Bienville House by Nathan Fell Architecture
Bienville House is an inspiring concrete duplex located in New Orleans, Louisiana, designed by Nathan Fell Architecture.
About Bienville House
Urban Living Reimagined: The Innovative Duplex
Modern working families often find themselves anchored to their homes for longer than desired. Extended indoor stays can disrupt wellness. Many contemplate a suburban shift, seeking sprawling parks and backyard amenities. However, these homeowners chose innovation over relocation. They envisioned a home that redefines indoor urban living, even on a compact lot.
Maximized Space & Dual Purposes
This duplex, sitting on a 32’x105’ (9.75m x 32m) lot, offers ample space for two large families. Its core design goal? Ensure communal areas bask in natural light and airflow amidst the compactness. The rear unit features four bedrooms and 3 ½ baths, while the front serves as a short-term rental with three bedrooms and 2 ½ baths. The layout strategically places the rental upfront, connecting travelers to the city. Conversely, the primary unit nestles at the back, providing a secluded haven.
First Floor: A Seamless Flow
The first floor impresses with its 12’ (3.65m) ceilings, and space-efficient stairs amplify communal area square footage. In the rear unit, a deck seamlessly extends from inside to the entire backyard, even sheltering a raised pool beneath the upper floor. Two sliding glass walls magnify both spaces, creating an indoor-outdoor continuum. The front unit, meanwhile, offers a similar expansive feel, leading to a deck adjacent to the sidewalk. A raised planter surrounds this deck, ensuring privacy while allowing interaction with pedestrians.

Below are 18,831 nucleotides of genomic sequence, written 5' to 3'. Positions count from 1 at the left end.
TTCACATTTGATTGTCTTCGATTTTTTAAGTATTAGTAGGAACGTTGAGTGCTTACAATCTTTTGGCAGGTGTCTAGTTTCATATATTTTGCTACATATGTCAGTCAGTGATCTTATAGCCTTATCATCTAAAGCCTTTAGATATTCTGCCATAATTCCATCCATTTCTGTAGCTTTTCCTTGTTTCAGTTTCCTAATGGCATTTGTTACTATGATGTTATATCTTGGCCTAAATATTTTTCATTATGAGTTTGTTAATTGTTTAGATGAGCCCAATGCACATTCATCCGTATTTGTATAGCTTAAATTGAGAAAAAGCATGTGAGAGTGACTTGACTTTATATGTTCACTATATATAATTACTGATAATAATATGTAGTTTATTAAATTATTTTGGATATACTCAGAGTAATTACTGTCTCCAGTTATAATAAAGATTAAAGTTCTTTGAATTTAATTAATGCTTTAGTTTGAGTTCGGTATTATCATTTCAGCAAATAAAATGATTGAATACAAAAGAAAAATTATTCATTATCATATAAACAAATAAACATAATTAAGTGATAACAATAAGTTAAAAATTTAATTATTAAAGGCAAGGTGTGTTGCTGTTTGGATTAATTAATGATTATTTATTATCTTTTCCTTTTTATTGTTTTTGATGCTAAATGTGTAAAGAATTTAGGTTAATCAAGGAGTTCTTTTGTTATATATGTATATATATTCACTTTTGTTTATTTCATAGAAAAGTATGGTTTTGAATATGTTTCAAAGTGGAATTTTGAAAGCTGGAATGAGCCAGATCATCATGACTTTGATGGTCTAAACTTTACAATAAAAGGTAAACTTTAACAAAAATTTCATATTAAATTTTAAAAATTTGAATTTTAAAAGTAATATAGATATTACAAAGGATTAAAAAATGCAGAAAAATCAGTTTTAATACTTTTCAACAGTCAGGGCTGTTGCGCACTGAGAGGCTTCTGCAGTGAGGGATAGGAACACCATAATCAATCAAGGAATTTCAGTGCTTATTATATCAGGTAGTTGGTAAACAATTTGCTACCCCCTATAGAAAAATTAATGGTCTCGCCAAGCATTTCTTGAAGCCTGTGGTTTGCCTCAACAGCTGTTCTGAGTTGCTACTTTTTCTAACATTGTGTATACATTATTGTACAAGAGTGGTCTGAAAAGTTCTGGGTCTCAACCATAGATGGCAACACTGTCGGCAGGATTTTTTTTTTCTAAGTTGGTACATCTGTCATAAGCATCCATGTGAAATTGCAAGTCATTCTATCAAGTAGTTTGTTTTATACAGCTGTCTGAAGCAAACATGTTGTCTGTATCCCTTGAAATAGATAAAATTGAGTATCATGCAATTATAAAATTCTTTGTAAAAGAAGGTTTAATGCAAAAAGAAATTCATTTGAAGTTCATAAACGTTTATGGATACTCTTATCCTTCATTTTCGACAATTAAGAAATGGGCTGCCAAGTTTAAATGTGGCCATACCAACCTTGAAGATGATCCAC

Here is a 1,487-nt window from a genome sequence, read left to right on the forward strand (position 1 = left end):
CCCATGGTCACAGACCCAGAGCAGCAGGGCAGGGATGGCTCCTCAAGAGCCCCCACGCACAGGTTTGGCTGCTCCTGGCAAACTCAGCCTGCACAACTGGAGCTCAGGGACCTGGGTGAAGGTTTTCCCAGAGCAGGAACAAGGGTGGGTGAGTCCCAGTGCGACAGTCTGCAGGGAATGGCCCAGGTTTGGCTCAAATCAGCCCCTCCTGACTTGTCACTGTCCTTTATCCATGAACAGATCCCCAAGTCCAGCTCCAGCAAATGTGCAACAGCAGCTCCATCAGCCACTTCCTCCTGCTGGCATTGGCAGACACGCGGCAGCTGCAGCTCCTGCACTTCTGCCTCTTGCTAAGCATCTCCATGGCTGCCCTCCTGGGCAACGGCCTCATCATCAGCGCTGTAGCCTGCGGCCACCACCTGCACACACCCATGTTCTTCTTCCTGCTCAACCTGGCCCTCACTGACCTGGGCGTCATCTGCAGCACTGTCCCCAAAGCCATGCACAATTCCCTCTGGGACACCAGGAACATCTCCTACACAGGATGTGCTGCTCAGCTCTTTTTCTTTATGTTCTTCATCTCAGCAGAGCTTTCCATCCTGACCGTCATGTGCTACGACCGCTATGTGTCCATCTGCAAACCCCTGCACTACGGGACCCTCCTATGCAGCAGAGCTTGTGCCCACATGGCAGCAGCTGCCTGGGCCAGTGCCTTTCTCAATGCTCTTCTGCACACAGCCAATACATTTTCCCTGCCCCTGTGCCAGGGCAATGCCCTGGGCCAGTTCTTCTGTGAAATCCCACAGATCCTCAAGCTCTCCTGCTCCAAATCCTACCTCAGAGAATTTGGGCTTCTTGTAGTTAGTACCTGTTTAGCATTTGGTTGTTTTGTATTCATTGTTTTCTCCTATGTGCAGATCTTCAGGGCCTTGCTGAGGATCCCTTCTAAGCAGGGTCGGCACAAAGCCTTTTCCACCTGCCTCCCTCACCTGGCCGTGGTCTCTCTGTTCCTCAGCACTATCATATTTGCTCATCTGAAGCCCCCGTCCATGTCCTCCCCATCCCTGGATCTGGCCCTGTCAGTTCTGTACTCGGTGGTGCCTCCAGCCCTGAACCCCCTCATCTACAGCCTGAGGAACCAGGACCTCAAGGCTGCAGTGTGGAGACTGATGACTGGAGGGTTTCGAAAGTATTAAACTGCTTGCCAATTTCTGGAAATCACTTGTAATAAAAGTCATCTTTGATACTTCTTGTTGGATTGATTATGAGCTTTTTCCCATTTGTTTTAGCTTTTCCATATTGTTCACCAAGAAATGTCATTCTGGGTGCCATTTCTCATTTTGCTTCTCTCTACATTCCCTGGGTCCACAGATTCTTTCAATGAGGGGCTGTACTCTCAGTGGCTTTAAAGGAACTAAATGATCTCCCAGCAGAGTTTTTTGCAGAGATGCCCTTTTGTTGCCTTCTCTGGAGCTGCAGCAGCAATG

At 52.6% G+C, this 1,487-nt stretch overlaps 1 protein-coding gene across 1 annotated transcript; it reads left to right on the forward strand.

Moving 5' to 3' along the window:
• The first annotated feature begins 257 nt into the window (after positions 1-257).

Design Highlight: Translucent Architectural Forms
The duplex’s design underscores the transparency between its first-floor interiors and exteriors. More private spaces occupy the upper levels, encased by exterior surfaces. These create a series of suspended cubes, visible from various angles. The exterior cladding, continuing indoors, blurs the boundaries between inside and out. Monolithic concrete walls, distinct from the cubes, add architectural intrigue. These static structures contrast with the dynamic interiors, enhancing transparency.
Finishing Touches: A Tale of Two Floors
The first floor boasts raw finishes, turning activities and furniture into vivid focal points. Exposed concrete and clear stained walnut kitchen cabinets amplify this effect. Meanwhile, the upper levels present a contrasting palette. Here, multi-colored accent walls inject vibrancy into each unique space.
Photography by Justin Cordova